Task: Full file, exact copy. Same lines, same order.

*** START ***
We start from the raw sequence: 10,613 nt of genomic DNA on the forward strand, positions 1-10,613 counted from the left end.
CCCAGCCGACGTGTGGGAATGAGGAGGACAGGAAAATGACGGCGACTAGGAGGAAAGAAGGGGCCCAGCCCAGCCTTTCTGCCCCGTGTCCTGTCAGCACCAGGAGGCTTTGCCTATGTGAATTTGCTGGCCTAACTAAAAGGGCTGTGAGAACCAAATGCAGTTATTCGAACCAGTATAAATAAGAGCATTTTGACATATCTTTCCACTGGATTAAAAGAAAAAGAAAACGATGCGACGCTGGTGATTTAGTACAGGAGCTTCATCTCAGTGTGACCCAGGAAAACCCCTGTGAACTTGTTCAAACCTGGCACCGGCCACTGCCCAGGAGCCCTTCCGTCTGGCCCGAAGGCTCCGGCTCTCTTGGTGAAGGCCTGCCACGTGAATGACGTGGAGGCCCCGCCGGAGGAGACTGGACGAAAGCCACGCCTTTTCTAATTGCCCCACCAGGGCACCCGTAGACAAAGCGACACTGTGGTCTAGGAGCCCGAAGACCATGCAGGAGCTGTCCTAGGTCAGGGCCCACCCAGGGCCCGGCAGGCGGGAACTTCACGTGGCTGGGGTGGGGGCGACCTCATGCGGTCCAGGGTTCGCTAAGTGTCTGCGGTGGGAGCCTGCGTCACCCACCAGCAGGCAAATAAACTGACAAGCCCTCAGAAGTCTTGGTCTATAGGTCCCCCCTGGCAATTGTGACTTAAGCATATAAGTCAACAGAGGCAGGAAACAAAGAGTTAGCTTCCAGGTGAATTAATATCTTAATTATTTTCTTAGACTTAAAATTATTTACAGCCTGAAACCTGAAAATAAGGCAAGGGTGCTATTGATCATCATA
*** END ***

We start from the raw sequence: 10,613 nt of genomic DNA on the forward strand, positions 1-10,613 counted from the left end.
CCCAGCCGACGTGTGGGAATGAGGAGGACAGGAAAATGACGGCGACTAGGAGGAAAGAAGGGGCCCAGCCCAGCCTTTCTGCCCCGTGTCCTGTCAGCACCAGGAGGCTTTGCCTATGTGAATTTGCTGGCCTAACTAAAAGGGCTGTGAGAACCAAATGCAGTTATTCGAACCAGTATAAATAAGAGCATTTTGACATATCTTTCCACTGGATTAAAAGAAAAAGAAAACGATGCGACGCTGGTGATTTAGTACAGGAGCTTCATCTCAGTGTGACCCAGGAAAACCCCTGTGAACTTGTTCAAACCTGGCACCGGCCACTGCCCAGGAGCCCTTCCGTCTGGCCCGAAGGCTCCGGCTCTCTTGGTGAAGGCCTGCCACGTGAATGACGTGGAGGCCCCGCCGGAGGAGACTGGACGAAAGCCACGCCTTTTCTAATTGCCCCACCAGGGCACCCGTAGACAAAGCGACACTGTGGTCTAGGAGCCCGAAGACCATGCAGGAGCTGTCCTAGGTCAGGGCCCACCCAGGGCCCGGCAGGCGGGAACTTCACGTGGCTGGGGTGGGGGCGACCTCATGCGGTCCAGGGTTCGCTAAGTGTCTGCGGTGGGAGCCTGCGTCACCCACCAGCAGGCAAATAAACTGACAAGCCCTCAGAAGTCTTGGTCTATAGGTCCCCCCTGGCAATTGTGACTTAAGCATATAAGTCAACAGAGGCAGGAAACAAAGAGTTAGCTTCCAGGTGAATTAATATCTTAATTATTTTCTTAGACTTAAAATTATTTACAGCCTGAAACCTGAAAATAAGGCAAGGGTGCTATTGATCATCATA